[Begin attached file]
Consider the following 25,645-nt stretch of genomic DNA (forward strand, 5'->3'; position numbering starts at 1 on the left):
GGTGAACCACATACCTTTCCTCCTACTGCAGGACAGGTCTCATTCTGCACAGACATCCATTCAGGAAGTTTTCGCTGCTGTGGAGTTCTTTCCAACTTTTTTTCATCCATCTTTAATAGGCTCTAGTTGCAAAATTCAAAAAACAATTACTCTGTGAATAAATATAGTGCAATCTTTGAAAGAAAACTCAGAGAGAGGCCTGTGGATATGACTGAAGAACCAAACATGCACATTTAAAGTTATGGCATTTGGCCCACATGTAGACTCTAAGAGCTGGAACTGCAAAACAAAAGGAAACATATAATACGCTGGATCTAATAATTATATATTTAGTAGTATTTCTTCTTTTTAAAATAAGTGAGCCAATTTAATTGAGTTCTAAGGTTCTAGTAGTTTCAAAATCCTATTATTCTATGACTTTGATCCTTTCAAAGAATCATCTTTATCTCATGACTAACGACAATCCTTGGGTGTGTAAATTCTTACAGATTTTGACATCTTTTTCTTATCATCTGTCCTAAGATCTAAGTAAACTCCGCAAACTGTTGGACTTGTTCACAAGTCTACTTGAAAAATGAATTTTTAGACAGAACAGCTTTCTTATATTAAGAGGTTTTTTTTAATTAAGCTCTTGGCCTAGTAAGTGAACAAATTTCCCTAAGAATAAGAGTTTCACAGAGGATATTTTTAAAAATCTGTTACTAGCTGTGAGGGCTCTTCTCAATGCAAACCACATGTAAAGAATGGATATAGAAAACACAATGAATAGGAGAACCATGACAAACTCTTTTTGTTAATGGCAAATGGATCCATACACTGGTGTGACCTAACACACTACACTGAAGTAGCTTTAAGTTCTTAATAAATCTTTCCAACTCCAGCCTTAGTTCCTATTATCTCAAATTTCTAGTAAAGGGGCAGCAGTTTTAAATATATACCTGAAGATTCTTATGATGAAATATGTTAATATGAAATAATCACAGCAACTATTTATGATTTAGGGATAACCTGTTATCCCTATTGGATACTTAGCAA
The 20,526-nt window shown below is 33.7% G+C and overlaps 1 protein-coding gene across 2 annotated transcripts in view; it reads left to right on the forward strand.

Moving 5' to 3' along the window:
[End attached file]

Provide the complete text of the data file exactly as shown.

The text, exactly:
Consider the following 25,645-nt stretch of genomic DNA (forward strand, 5'->3'; position numbering starts at 1 on the left):
GGTGAACCACATACCTTTCCTCCTACTGCAGGACAGGTCTCATTCTGCACAGACATCCATTCAGGAAGTTTTCGCTGCTGTGGAGTTCTTTCCAACTTTTTTTCATCCATCTTTAATAGGCTCTAGTTGCAAAATTCAAAAAACAATTACTCTGTGAATAAATATAGTGCAATCTTTGAAAGAAAACTCAGAGAGAGGCCTGTGGATATGACTGAAGAACCAAACATGCACATTTAAAGTTATGGCATTTGGCCCACATGTAGACTCTAAGAGCTGGAACTGCAAAACAAAAGGAAACATATAATACGCTGGATCTAATAATTATATATTTAGTAGTATTTCTTCTTTTTAAAATAAGTGAGCCAATTTAATTGAGTTCTAAGGTTCTAGTAGTTTCAAAATCCTATTATTCTATGACTTTGATCCTTTCAAAGAATCATCTTTATCTCATGACTAACGACAATCCTTGGGTGTGTAAATTCTTACAGATTTTGACATCTTTTTCTTATCATCTGTCCTAAGATCTAAGTAAACTCCGCAAACTGTTGGACTTGTTCACAAGTCTACTTGAAAAATGAATTTTTAGACAGAACAGCTTTCTTATATTAAGAGGTTTTTTTTAATTAAGCTCTTGGCCTAGTAAGTGAACAAATTTCCCTAAGAATAAGAGTTTCACAGAGGATATTTTTAAAAATCTGTTACTAGCTGTGAGGGCTCTTCTCAATGCAAACCACATGTAAAGAATGGATATAGAAAACACAATGAATAGGAGAACCATGACAAACTCTTTTTGTTAATGGCAAATGGATCCATACACTGGTGTGACCTAACACACTACACTGAAGTAGCTTTAAGTTCTTAATAAATCTTTCCAACTCCAGCCTTAGTTCCTATTATCTCAAATTTCTAGTAAAGGGGCAGCAGTTTTAAATATATACCTGAAGATTCTTATGATGAAATATGTTAATATGAAATAATCACAGCAACTATTTATGATTTAGGGATAACCTGTTATCCCTATTGGATACTTAGCAA
The 20,526-nt window shown below is 33.7% G+C and overlaps 1 protein-coding gene across 2 annotated transcripts in view; it reads left to right on the forward strand.

Moving 5' to 3' along the window: